Objectives: Maternal malnutrition during pregnancy may have long-lasting effects on offspring's mental health. We investigate the effect of prenatal exposure to the Dutch famine (mid November 1944 to late April 1945) on mental health in later mid-life. Methods: Data are from the Netherlands Kinship Panel Study (n = 642). We use difference-in-difference analyses to compare mental health in later midlife (measured with the MHI-5 index) across three cohorts (‘pre-famine cohort’, ‘famine cohort’, ‘post-famine cohort’) and across two regions (famine affected cities vs. rest of the country). Results: In the affected cities, we find poorer mental health for the famine cohort than for the pre-famine and post-famine cohorts. In the non-affected rest of the country, no significant mental health differences between birth cohorts were found. The mental health differences between birth cohorts differ significantly between the affected cities and the rest of the Netherlands. Conclusion: Our analyses link prenatal famine exposure to poorer mental health in later midlife. This suggests that in utero malnutrition has a long-lasting detrimental effect on mental health.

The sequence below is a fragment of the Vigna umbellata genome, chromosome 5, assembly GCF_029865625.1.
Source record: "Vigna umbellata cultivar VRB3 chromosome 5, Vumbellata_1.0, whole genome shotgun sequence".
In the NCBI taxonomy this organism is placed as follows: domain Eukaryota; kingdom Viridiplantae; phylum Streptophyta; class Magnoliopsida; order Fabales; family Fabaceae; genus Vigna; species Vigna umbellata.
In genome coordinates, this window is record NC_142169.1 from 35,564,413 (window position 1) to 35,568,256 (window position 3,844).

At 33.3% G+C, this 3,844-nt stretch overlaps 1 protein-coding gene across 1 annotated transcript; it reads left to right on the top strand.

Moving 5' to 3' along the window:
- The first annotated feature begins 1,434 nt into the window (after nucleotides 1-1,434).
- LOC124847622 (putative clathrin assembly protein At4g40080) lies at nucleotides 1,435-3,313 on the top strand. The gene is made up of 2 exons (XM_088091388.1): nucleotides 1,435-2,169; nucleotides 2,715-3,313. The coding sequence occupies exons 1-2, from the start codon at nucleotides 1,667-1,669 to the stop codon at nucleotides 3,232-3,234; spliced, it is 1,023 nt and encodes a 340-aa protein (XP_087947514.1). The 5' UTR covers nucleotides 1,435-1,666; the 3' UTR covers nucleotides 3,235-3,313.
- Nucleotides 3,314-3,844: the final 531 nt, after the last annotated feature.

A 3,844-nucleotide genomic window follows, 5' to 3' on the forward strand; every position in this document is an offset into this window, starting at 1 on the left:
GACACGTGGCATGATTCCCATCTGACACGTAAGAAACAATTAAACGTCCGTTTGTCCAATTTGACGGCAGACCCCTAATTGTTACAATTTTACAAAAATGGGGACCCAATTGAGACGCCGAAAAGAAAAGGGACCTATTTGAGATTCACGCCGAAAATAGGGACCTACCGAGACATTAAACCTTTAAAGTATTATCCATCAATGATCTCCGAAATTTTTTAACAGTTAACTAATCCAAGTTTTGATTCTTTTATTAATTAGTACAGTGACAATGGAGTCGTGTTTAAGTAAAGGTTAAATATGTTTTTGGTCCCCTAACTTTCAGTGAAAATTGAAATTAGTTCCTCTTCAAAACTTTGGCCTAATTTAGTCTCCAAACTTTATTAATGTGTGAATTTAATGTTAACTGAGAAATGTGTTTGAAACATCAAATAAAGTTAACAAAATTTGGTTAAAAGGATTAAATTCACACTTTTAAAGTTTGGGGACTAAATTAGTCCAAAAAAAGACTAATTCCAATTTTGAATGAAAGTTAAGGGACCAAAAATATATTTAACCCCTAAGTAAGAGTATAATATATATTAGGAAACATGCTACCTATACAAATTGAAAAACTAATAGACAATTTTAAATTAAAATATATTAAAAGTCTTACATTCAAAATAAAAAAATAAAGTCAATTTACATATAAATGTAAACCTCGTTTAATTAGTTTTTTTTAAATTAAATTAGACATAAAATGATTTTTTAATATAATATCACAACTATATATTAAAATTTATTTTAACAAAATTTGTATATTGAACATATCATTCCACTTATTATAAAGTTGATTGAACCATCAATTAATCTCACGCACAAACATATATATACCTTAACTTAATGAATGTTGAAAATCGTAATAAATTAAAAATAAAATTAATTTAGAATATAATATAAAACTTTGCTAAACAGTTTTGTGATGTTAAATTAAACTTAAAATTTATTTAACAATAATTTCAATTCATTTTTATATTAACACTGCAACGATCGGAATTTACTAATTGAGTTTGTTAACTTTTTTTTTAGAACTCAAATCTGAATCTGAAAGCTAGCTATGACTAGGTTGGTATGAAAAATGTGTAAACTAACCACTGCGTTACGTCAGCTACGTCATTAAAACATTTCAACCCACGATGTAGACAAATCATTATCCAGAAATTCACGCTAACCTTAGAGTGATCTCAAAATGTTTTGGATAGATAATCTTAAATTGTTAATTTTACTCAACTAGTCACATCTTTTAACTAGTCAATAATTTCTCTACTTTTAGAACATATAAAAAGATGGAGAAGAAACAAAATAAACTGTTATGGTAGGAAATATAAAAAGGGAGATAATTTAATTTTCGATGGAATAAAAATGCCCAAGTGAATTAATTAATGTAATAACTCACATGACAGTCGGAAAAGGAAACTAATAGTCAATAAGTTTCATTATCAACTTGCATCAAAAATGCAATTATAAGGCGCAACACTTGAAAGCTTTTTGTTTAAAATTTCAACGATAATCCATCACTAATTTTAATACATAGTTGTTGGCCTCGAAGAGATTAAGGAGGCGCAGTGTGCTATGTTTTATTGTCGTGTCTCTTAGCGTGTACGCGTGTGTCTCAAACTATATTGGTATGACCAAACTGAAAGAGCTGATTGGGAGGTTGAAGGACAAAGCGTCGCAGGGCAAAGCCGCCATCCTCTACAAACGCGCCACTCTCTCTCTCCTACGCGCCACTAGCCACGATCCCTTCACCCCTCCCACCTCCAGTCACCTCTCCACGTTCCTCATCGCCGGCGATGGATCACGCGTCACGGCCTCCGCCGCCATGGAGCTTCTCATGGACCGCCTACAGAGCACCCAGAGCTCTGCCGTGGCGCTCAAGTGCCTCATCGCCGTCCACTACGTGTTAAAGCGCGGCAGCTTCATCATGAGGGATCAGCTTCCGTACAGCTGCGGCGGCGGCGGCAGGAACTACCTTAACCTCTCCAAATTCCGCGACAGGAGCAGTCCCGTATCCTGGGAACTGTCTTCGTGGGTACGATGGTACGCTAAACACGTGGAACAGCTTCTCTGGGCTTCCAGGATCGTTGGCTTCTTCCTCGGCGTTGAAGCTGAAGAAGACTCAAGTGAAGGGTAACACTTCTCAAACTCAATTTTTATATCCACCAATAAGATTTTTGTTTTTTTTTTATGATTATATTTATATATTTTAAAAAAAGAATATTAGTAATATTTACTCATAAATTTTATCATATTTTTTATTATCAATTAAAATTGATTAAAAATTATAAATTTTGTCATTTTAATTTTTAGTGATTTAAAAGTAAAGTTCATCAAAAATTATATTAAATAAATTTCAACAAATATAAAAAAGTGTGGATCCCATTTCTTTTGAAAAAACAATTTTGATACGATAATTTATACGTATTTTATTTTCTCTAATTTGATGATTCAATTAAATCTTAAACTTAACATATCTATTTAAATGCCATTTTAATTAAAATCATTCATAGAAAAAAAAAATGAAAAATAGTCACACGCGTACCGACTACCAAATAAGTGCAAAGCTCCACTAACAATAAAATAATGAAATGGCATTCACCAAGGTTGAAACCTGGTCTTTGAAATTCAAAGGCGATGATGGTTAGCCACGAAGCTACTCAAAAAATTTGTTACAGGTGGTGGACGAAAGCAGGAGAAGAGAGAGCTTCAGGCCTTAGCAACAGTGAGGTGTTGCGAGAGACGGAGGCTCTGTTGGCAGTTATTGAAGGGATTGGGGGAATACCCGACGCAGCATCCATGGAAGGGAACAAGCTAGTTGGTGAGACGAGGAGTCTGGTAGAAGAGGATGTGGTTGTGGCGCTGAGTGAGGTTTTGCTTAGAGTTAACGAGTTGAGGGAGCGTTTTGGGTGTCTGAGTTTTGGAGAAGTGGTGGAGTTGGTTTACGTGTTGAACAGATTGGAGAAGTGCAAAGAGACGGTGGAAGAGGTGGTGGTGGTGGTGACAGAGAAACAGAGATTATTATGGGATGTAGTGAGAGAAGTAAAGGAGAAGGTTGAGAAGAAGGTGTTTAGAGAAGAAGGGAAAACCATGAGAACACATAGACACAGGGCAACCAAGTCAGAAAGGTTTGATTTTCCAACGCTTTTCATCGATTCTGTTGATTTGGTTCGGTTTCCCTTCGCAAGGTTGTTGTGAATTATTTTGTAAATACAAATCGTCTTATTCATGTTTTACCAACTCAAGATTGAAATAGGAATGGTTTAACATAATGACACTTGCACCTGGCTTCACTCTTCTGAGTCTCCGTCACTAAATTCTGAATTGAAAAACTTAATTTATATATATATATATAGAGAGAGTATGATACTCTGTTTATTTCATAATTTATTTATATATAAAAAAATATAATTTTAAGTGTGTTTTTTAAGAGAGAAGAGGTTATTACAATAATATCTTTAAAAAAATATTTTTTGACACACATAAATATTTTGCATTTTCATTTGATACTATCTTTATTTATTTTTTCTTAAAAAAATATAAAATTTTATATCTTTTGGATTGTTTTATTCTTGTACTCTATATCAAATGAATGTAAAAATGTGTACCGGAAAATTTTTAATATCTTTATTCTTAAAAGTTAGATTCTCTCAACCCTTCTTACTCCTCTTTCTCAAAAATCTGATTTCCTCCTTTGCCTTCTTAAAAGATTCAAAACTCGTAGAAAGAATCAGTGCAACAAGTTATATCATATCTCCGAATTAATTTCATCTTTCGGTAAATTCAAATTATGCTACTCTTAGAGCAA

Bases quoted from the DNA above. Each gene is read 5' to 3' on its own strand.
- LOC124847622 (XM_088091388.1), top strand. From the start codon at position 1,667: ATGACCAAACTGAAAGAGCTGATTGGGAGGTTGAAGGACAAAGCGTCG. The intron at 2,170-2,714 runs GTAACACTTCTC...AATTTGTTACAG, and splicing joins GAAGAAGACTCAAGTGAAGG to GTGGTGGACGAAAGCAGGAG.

- environmental factors/housing/rural-urban factors
- Quantitative methods and statistics
- statistical approaches (statistical expertise)